Splendours of the factory

June 1, 2011

Monday evening we went to the opening of an exhibition of contemporary art at the Zacherlfabrik. However, as much as we loved the artworks on display, it was the venue itself that somehow stole the show. The German Zacherlfabrik translates as Zacherl’s Factory, and that’s exactly what the building once was: A factory built by rich entrepreneur Johann Evangelist Zacherl from 1888 to 1892. Having been closed for many decades, the main factory hall was reopened as an art space in 2006 and has since become established as one of Vienna’s most charismatic exhibition venues.

Now bereft of its inserted floors, the hall is a high and ample space where the rusty iron beams and columns of the supporting structure contrast nicely with the whitewashed brick walls.

Even more fascinating than the interior, though, is the Zacherlfabrik’s main outside facade. Now remember, this was built around 1890 at the heyday of Revivalist architecture. As you’ll probably remember, we already dealt with all kinds of Revival styles in late 19th century Viennese architecture, from the Neo-Romanesque to the Neo-Renaissance, in an earlier post. The Zacherlfabrik adds yet another facet to this range of styles – it’s the city’s most important (surviving) example of Moorish Revival architecture:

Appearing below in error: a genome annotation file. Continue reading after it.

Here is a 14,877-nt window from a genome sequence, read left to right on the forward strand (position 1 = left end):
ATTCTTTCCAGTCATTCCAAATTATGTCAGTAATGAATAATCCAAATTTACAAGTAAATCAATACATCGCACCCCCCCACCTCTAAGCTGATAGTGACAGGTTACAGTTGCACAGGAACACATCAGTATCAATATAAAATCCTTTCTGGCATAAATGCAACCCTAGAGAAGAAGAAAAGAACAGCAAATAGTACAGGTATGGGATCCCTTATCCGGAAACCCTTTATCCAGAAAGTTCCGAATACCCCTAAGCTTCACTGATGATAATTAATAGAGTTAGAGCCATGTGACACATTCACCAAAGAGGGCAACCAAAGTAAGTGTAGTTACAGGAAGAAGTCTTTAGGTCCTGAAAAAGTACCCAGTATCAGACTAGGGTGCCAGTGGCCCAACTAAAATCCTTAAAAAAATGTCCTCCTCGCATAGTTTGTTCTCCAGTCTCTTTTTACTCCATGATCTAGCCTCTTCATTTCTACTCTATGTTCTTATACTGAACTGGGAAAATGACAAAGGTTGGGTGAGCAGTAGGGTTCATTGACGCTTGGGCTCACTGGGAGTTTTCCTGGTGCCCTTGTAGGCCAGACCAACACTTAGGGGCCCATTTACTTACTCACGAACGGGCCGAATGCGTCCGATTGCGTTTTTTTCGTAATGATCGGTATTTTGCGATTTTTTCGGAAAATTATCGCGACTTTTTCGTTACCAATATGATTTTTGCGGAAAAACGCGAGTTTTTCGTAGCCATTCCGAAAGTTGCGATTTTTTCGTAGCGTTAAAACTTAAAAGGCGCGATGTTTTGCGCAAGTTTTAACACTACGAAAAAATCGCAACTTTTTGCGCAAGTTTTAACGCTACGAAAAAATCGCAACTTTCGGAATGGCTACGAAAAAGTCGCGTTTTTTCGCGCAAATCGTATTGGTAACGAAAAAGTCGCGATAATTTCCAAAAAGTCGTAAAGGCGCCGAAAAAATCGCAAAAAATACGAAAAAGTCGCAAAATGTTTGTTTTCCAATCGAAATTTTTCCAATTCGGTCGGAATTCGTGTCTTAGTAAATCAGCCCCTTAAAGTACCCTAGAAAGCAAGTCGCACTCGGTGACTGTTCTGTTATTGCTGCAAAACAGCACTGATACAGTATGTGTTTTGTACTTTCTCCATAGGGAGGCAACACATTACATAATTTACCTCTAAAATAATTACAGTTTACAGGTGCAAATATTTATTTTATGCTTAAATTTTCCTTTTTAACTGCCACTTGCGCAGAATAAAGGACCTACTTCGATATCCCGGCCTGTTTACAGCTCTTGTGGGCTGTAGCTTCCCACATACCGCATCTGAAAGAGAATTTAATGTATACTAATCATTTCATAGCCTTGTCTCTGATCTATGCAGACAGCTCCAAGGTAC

Moorish Revival architecture sprung from the 19th century’s fascination with “the mythical Orient” and usually it took the architectural heritage of Ottoman Turkey or Islamic Spain as its point of reference. In this respect, though, the Zacherlfabrik is a rather unusual building: With its tiled decoration it actually imitates the architecture of Safavid Persia, e.g. the Royal Mosque in Isfahan.

However, while the factory may look like a mosque, its architects, Hugo von Wiedenfeld (1852-1925) and Karl Mayreder (1856-1935), carefully avoided adding religious symbols of any kind to the  building: The dome as well as the fake minarets are crowned by nondescript ornaments rather than by the half-moon symbols you’d expect on a real mosque.

But why would a wealthy industrialist in late 19th century Vienna have his factory designed in the style of a Persian mosque anyway? The answer is quite simple: The product which had made the Zacherl family rich and which was produced in their factory was Zacherlin, an insecticide made from the dried flower heads of Tanacetum coccineum and Chrysanthemum cinerariifolium, flowers that were grown in and imported from, ta-da, Persia.

Lying off the beaten track in idyllic, almost suburban Nußwaldgasse in Vienna’s 19th district, the Zacherlfabrik isn’t too well known to the wider public let alone tourists. Still, it’s one of the most fascinating and, admittedly, also one of the oddest parts of the city’s architectural heritage and definitely worth a visit.

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